Why you NEED ‘Rainy Day Money’
(Rainy Day Money. And the difference between this and ’emergency cash’)
It’s been a lovely summer here in Edinburgh.
Whilst the South had flash floods, we’ve been enjoying the sun here.
Hot hot hot…
Which (almost) makes up for the disappointing result in the Euros!
However, we’re now in October. And Autumn is definitely here!
The days are shorter…
Darkness creeps slowly over the city of Edinburgh like a blanket after the working day is done.
We won’t see much of sunlight until springtime.
And would you believe it – but now we’ve actually got rain!
Imagine. Wet weather in Scotland…what are the chances?!
Feeling all melancholic, it’s got us thinking about rainy day money and emergency cash savings, for both business owners and everyone else.
Surely they’re the same, aren’t they? Well, yes and no.
But before you run off and start hyperventilating, here’s what we mean…
What’s a rainy day?
Despite our belief that we can, we cannot predict the weather all the time (even though we live in Scotland!)
Rainy days are minor inconveniences. To dip into when the washing machine suddenly stops working. Or for tipping the Ocado delivery driver for bringing an extra avocado.
Emergencies? Sounds serious…
It can be. This is for the big moments – the funds you need for something monumental. This can be anything from finding yourself being furloughed or made redundant. Perhaps you’re potentially going to be off work due to sickness or ill health. Any situation where your outgoings could be adversely affected.
A good rule of thumb is to squirrel away an amount equal to between three and six months’ rent.
So for Scottish residents (according to stats*) this would be between £2000-£4000. Now we get that for some people this amount may seem unrealistic but break it down – that’s £176 a month over a year.
Remember also that this is a suggestion. You may be paying more or less rent. If something happens it may take you longer or less time to get back on your feet. And having something for an emergency is better than nothing.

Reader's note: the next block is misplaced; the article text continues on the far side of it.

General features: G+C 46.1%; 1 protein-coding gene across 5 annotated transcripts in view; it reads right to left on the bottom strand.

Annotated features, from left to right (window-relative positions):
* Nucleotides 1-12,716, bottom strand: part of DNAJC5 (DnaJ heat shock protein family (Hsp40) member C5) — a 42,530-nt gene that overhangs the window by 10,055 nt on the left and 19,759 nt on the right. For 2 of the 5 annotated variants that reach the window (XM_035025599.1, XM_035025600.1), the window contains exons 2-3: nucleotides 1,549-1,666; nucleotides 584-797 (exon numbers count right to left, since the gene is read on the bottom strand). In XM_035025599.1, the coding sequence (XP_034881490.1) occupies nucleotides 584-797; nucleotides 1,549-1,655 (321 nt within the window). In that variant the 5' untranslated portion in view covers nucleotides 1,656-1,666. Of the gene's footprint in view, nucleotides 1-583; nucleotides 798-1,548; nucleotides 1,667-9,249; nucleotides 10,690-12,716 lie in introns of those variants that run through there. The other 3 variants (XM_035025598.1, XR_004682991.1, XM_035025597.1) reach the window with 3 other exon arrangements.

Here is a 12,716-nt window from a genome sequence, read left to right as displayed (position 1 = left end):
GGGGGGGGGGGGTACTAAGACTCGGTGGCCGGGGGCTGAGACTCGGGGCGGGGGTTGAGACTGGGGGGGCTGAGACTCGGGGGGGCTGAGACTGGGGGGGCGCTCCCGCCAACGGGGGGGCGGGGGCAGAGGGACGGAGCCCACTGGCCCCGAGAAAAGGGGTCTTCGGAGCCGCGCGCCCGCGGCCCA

So should you save or invest it? What to do with it?
Emergency funds are that – urgently needed. It therefore makes sense if you need them asap to put them in an easy access vehicle. Rainy day funds can be kept elsewhere, so unless you are particularly prone to injuries or bad luck, it would be worth looking at putting your rainy day funds into a high rate fixed term ISA or another savings vehicle, where it can gain interest.
And what about business owners? Does the same apply?
Yes. And if we’ve learnt anything, it’s that business owners are probably more at risk at being affected. Just take a look at how much has happened since Lockdown 1.0. We’ve gone from almost a complete shutdown, to a brief period of relaxation, back into a lockdown.
For business owners, they can start by making sure the following are addressed:
Rainy Day Money #1: Remember that you come first
As a business owner, it can be easy to forget this simple fact whilst juggling work and life. Make sure you have enough cash to sort out yourself and your family. Remember that you can always start another business. You may not be able to start another family!
Rainy Day Money # 2: Calculate your essential expenses
This includes staff payroll and fixed expenses (this can include rent, utilities, insurance). These are the expenses critical to the daily running of your business. Set aside funds to cover these. Remember that whilst you may be able to defer payments for rent or utilities, your staff probably won’t be willing to work for free!
Rainy Day Money #3: Prepare for slow and busy periods
Remember when hairdressers reopened and everybody wanted to get an appointment? Exactly – you need to capitalise on those moments. When you’re busy, try to save as much as you can – this will counteract the evitable downturn during the leaner months.
Getting into this mindset means your business will be ready for an ‘actual’ rainy day period. As well as this, your business expenses will also change so you will need to re-evaluate them every so often, for example, every business quarter.
Rainy Day Money #4: Cut down on waste
Do you need to have every new gadget that comes out? Do you need to outsource everything because it’s easier? No you don’t.
Focus on what makes up your business, be it a service or a product, and get that right. Similarly, limit your outsourcing to what takes longer, for example, accounting or marketing.
Remember that your ‘rainy day money’ you’ve built up is there for an emergency. Much like your own ‘inner potential’ there could be less than you need. Especially if you are tempted to spend it. By all means, you can but really only if you need to!
Another good tip is to give it a name – calling it your “ICE” fund (In Case Emergency) for example, or something personal can work. Giving it a name makes it seem more real and psychologically, you should be less prone to temptation, if the name relates to what it’s actually there for.
Setting yourself the goal of saving a certain amount, should you need it, is also a powerful motivator.
* Scottish Government